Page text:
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A New Politics in Scotland?

Stuart Weir

Shutterstock 586575755

We are in a new situation. COVID-19 has forced most of us to have to sit down and come to terms with time. But this is an opportunity of a strange kind, only in that it affords us the chance to reassess life. Are things working well in society? Are things working well in our lives?

Well let’s isolate out Scottish politics at Holyrood for a moment.

What’s been working? What could be changed?

  • One of the hallmarks of the genesis of the Scottish Parliament is proportional representation. I still think this is a huge strength. The wide spectrum of parties that make up political life in Scotland is crucially important. As with our current minority Government, different factions are forced to work together and make concessions to one another. Because of how we’ve set things up, people from all walks of life are elected. This is a good thing as we need people elected who live like large swathes of the population to represent us more authentically.
  • The level of debate in parliament is of a poor standard. In fact, it’s not true debate at all. The pre-prepared questions and responses that are read stiffly by MSPs prevent any true exchange. This set-up removes the possibility of MSPs developing skills of extemporising, removes learning how to think quickly on one’s feet, and to truly have a back-and-forth exchange until an issue is thoroughly examined. This is the same problem both for questioners and respondents. This can surely be altered.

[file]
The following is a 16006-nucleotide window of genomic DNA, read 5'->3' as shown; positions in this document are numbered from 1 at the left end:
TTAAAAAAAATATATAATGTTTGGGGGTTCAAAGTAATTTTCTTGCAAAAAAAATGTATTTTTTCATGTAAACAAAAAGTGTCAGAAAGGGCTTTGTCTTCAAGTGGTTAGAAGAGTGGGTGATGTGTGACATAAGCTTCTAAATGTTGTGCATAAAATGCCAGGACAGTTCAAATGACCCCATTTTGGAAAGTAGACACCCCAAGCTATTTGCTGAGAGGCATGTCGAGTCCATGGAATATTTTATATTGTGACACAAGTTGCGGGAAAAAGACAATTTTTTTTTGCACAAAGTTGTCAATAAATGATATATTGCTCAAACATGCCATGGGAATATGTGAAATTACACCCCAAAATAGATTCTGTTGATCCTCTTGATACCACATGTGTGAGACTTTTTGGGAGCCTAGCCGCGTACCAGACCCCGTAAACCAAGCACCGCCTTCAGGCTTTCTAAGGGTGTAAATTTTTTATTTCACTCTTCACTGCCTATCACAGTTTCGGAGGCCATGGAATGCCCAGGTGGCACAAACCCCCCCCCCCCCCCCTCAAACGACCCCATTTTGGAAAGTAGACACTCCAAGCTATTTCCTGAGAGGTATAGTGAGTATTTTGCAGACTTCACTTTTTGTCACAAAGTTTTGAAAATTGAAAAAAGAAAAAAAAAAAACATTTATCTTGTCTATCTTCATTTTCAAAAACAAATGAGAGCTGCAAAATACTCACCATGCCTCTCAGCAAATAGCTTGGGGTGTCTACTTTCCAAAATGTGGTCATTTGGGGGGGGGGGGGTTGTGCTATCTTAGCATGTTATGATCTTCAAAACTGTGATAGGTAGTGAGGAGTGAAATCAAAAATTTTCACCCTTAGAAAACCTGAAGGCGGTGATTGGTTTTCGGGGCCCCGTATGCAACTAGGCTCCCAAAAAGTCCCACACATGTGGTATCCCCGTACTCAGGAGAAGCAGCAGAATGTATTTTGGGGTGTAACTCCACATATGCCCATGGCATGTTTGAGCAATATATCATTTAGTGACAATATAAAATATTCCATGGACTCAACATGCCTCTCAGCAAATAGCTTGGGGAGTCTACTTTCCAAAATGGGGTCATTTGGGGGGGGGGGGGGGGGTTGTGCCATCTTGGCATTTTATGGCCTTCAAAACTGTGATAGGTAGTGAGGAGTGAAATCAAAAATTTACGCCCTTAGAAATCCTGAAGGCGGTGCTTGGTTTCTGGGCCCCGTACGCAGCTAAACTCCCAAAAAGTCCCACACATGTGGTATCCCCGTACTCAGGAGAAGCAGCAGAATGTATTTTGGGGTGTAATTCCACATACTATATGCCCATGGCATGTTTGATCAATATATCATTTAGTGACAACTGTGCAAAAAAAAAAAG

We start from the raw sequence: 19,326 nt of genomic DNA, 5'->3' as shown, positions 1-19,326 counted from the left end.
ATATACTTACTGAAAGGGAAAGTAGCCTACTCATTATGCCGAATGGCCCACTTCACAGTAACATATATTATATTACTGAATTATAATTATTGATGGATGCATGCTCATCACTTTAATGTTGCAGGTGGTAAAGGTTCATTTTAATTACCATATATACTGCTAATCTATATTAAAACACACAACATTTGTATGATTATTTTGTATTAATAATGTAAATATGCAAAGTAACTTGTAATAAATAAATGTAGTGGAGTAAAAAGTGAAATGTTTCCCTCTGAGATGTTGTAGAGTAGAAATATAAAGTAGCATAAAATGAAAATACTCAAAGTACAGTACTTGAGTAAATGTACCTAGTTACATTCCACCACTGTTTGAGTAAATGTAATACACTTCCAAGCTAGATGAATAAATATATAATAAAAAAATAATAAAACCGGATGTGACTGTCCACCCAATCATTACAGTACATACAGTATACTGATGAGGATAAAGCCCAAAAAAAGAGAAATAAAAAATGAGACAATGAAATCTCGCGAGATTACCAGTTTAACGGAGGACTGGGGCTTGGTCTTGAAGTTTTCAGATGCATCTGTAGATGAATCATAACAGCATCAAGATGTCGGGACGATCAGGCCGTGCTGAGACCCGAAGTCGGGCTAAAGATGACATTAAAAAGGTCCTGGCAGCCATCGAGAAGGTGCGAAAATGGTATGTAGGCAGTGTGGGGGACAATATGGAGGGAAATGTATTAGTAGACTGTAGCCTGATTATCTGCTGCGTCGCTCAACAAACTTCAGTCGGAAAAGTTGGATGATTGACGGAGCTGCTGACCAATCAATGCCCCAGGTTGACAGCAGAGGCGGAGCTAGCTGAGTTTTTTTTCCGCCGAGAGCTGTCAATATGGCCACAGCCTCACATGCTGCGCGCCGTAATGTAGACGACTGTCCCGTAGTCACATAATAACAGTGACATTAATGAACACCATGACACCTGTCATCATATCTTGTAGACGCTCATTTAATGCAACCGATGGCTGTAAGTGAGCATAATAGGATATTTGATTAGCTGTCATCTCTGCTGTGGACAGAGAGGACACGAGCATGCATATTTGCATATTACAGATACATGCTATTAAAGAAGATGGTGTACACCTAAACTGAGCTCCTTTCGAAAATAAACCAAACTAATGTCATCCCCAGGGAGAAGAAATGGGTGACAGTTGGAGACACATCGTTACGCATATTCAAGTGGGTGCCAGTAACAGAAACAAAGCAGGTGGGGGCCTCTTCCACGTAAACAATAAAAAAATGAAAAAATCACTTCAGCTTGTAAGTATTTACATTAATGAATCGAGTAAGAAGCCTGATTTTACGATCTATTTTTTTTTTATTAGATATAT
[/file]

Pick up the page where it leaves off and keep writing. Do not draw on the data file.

• COVID-19’s arrival, and prior to MSPs having to evacuate the Parliament building, showed that the Government and the opposition can play nicely. The exchange between Nicola Sturgeon and Jackson Carlaw over those initial days proved this. Can we not have an attitudinal change agreed amongst all parties that the tiresome enmity between one another can be put aside? Having fundamental disagreements and visions for Scottish life need not mean the unnecessary Capercaillie-like posturing. It’s Ken Macintosh’s job as Presiding Officer to keep people’s attitudes in check in parliamentary session. Let him therefore do so.
  • Suggestion: MSPs should give up Twitter. The infantile seeking of public attention where we’re told ever-so-proudly what’s been accomplished should cease. People in communities know over time who is working hard for them. These MSPs become known through personal involvement in local matters. Scots don’t value MSP’s shameless sale of their supposed accomplishments. How do we show our appreciation? At the polls in 2021. In the same way as a sporting coach does, Scots will select our ‘team’ and the subsequent deselection is communication enough for people we don’t rate.

If at the end of the scourge of this global disease we revert back to old patterns and rhythms that haven’t been good for anybody, we confirm our own madness. Our self-oblivion is confirmed. Can we envisage a new politics in Scotland? We should take this time to consider this.

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